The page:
NWME: How is Emitac looking at security audit as an area of focus?
EJ: We give the security audit area of IT a lot of focus and this focus comes from the company’sunderlaying importance of IT security in general. In addition, Emitac has a number of top level vendor partnerships, as well as IT security specialisations with most of the traditional security and networking vendors.
Having said that Emitac also has experienced and well trained consultancy and Implementation capabilities. It must be kept in mind that as utilisation, security standards, applications and organisations evolve, their security structures will change as well. With this in mind, the IT security audit is not a one-time task, but a continual effort to improve data protection. The audit measures the organisation's security policy and provides an analysis of the effectiveness of that policy within the context of the organisation's structure, objectives and activities. At Emitac, we do keep track of the industry and accordingly we partner with the most effective and reputed vendors.
NWME: What are the best practices that are required for a successful security audit?
EJ: The audit should build on previous audit efforts to help refine the policy and correct deficiencies that are discovered through the audit process. Whereas tools are an important part of the audit process, the audit is less about the use of the latest and greatest vulnerability assessment tool, and more about the use of organised, consistent, accurate, and scalable data collection and analysis to produce findings that can be measurably corrected. We can put the following 14 points as best practices for a security audit:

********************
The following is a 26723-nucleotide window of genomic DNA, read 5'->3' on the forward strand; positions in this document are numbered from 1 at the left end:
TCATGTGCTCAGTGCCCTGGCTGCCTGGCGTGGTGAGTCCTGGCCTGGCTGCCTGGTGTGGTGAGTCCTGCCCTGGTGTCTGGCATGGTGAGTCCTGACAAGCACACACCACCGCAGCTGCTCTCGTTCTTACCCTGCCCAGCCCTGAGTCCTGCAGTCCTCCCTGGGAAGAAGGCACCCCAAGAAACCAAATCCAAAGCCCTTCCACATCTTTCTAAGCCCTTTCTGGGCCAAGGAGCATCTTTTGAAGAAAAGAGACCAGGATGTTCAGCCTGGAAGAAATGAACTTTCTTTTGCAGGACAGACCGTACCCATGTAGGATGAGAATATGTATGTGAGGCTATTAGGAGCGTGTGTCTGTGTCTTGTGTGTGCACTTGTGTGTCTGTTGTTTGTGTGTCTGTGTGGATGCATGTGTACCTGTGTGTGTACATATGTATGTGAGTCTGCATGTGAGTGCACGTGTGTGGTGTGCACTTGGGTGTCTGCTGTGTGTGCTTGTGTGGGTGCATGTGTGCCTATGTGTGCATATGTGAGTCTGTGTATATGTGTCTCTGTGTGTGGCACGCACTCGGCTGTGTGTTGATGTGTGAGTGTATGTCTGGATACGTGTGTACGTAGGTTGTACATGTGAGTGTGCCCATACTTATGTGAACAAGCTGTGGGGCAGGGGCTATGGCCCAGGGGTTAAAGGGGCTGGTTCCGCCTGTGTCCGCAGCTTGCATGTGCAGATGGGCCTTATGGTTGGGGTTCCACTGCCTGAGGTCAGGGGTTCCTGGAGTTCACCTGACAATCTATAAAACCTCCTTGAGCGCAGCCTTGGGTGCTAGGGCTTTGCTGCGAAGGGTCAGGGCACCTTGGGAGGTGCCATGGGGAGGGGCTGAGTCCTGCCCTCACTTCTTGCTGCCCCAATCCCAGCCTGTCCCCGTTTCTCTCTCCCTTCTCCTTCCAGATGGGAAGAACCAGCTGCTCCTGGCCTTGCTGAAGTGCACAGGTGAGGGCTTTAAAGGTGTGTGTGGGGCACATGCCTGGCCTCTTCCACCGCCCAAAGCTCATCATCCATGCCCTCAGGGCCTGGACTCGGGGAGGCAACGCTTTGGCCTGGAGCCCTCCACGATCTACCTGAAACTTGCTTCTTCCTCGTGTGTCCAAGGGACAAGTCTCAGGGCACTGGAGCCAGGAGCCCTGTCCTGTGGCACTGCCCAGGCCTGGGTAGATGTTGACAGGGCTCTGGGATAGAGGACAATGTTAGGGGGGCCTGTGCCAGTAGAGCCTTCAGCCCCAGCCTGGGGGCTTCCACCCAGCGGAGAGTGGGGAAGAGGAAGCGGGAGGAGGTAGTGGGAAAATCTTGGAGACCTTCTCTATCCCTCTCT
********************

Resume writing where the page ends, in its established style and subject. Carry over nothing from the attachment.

· Take in consideration your old security audit results and your current security policy
· List Security Audit scope definition; assets and security perimeters.
· Create a Threat list
· List expected Future threats and why they due to occur
· Put Priority for Your Assets & assign Vulnerabilities level
· Choose Security products with a leading vision according to international references like Gartner.
· Implementing Network Access Controls
· Implementing Intrusion Prevention
· Implementing Identity & Access Management
· Creating Backups
· Email Protection & Filtering
· Readiness with Physical Intrusions Prevention
· Scalable Security Audit with needs, internal capabilities, Cost and time frame.
· Reflect it into your security policy and Repeat starting step 1 after 1 or 2 years
NWME: What are the challenges and opportunities organisations face in the area of security audits?
EJ: The first major challenge is that of growth. As divisions within organisations are expanding, and accordingly policies and practices should scale; this is why we say: security is many things to many people. The opportunity comes in the way of deeper security audit level reaching the application and software level like HP Software – Application Security Centre.
Another challenge is the proper implementation and compliance of the security policy coming after the security audit. The opportunity it presents is security audit compliance automation Software like STRM from Juniper Networks.
NWME: Education and raising awareness is key in this area. What has been your approach towards educating the market and organisations on how best they can undertake a successful audit process?
EJ: We do use several ways to educate and attract customers towards security related matters that include explaining in details that such products will make any security audit easier in the future as it will comply with two to three requirements before selling any security audit solution to them.
Email campaigns with specific practises and threats explained like Web versus 2.0 with Secure Computing and DLP with McAfee Workshops for CIOs and CTOs are other initiatives we are using to raise education awareness in this space.